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Just In: Boardman Road Sport

A sub-£500 bike designed for everything from commuting to sportives

The Boardman Road Sport is a brand new model that’s designed as an all-rounder that’ll handle everything from commuting to riding sportives, and it comes in at just under £500.

If you cast your mind back through the mists of time… Way, way back to November 2012, you might remember an article on headlined Boardman launch three sub-£500 bikes. An excellent piece, it was. Laughter, tears, intrigue, excitement and a fabulous plot, there was something in there for everyone to enjoy. Anyway, that’s when we first met the Boardman Road Sport, and now here it is, in for review at

So, first things first… One of the key talking points on the Road Sport is the price. It’s £499.99. That’s cheaper than Boardman have ever gone before.

You’ll probably know about Cycle to Work schemes, right? Your employer sets up a scheme that allows you to get a bike that you first hire and then it can eventually become yours. The bottom line is that you end up with a bike cheaply via some tax-avoiding jiggery pokery (apologies if you’re not familiar with the financial terminology but sometimes it’s unavoidable).

Most Cycle to Work schemes allow you to get a bike that’s priced up to £1,000 (this story is going somewhere, by the way). But sometimes the employer sets a different maximum, often £500. Boardman Bikes wanted to cater for those schemes (told you), so they’ve come up with three sub-£500 bikes – the MX Race disc-equipped hardtail (£499.99), the Hybrid Race (£429.99), and this Road Sport.

That’s quite a lengthy preamble, isn’t it? I’d better crack on with some actual information. So, what we’ve got here is a bike that’s built around a double-butted alloy frame. There’s plenty going on with the frame design. That down tube, for example, is teardrop profiled up at the top end before ovalising (of course it’s a word; it comes from the verb: to ovalise) towards the bottom bracket.

The rear brake cable runs internally through the sloping top tube, and you get highly sculpted wishbone seatstays out the back. The chainstays are oversized and box section, designed to keep things stiff back there, and the double pass welds are filled so all the tube junctions are super smooth.

You’re hopefully getting the impression that this isn’t just a bunch of plain gauge tubes welded together and slung out the door as quickly as possible. We’ve not ridden the bike yet but it looks like a good quality piece of work. There’s certainly a lot of thought gone into it.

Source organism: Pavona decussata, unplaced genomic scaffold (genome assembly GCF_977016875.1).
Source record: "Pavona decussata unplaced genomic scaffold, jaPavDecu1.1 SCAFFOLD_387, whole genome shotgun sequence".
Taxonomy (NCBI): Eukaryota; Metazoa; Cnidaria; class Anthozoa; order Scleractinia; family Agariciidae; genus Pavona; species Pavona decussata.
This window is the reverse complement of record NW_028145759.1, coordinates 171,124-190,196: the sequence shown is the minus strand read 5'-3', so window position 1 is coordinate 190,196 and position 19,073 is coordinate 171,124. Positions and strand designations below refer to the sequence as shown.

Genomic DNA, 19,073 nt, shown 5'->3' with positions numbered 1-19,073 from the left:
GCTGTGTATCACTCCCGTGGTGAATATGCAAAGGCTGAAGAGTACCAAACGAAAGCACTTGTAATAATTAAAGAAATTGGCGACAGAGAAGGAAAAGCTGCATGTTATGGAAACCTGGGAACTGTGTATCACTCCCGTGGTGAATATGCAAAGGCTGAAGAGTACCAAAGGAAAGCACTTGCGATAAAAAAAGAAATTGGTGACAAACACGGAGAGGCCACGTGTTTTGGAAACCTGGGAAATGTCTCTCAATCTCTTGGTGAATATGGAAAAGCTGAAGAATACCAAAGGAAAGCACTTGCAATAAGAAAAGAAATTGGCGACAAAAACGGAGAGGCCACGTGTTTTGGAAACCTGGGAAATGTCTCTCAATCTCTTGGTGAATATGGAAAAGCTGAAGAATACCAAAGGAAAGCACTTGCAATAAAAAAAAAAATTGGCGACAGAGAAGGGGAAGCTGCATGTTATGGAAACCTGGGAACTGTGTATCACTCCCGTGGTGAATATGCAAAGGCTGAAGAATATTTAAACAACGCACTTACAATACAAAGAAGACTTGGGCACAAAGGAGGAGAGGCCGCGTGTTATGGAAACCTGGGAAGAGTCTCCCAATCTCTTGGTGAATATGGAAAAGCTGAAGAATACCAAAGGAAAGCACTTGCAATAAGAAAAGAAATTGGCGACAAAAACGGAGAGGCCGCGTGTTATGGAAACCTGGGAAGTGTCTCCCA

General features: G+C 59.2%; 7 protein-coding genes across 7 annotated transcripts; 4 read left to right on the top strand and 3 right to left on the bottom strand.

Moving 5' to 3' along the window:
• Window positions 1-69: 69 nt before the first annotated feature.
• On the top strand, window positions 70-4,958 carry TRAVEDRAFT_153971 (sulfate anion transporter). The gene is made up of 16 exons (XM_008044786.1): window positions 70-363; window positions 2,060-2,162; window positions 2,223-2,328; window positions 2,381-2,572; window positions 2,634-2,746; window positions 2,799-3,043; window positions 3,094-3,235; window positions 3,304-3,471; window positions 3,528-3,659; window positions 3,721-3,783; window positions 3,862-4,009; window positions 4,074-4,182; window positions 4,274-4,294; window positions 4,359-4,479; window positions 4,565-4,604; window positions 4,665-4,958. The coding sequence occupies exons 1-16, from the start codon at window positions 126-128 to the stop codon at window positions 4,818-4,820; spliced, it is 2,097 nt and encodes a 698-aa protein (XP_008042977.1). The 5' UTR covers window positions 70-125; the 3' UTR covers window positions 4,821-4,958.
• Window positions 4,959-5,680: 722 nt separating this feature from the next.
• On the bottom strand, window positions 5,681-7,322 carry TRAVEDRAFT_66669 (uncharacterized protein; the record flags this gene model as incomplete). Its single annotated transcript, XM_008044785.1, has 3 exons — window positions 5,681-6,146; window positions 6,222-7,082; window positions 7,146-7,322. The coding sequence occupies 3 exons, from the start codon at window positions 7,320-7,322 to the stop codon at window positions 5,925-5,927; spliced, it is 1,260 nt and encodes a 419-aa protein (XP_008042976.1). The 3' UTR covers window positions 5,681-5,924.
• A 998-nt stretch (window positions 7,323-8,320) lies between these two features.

You get mudguard eyelets at the back along with rack mounts on the seatstays. You also get mudguard eyelets on the alloy fork and plenty of clearance, showing that the guys at Boardman are serious about the Road Sport being used for commuting.

They also reckon it’ll make a good sportive bike and they’ve designed the geometry accordingly. We have the large model here (there are five sizes to choose from), with a 55.5cm seat tube (bear in mind that it’s a compact), a 57cm top tube and parallel 73° frame angles. The head tube is 18cm so the ride position is certainly sportive-friendly – a little more upright than you’ll get with an out-and-out race geometry. That position is also a decent compromise for riding in traffic when having your head up slightly is a definite advantage.

In terms of spec, the shifters and mechs come from Shimano’s 8-speed 2300 range. It’s budget stuff, of course, with the thumb shifter sitting on the side of the lever body and the gear cables running externally rather than under the handlebar tape. But, you know, this is a £499.99 bike.

The chainset is a compact FSA option (with 50/34-tooth chainrings) while the cassette is 12-26 tooth, so you get a decent range of ratios to get you up the hills and keep you moving fast down them. The brakes are Tektro R359 dual pivot callipers while the wheels are Mavic’s popular CXP22 rims laced up to Formula hubs. The only own-branded components are the alloy bars, stem and seatpost and the cromo-railed saddle.

Right, that’s yer lot for now. We’ll just tell you that the complete bike weighs in at 10.78kg (23.7lb) and that we’ll have a full review coming your way shortly.

For more info go to or the Halfords website.

Mat has been in cycling media since 1996, on titles including BikeRadar, Total Bike, Total Mountain Bike, What Mountain Bike and Mountain Biking UK, and he has been editor of 220 Triathlon and Cycling Plus. Mat has been technical editor for over a decade, testing bikes, fettling the latest kit, and trying out the most up-to-the-minute clothing. We send him off around the world to get all the news from launches and shows too. He has won his category in Ironman UK 70.3 and finished on the podium in both marathons he has run. Mat is a Cambridge graduate who did a post-grad in magazine journalism, and he is a winner of the Cycling Media Award for Specialist Online Writer. Now over 50, he's riding road and gravel bikes most days for fun and fitness rather than training for competitions.

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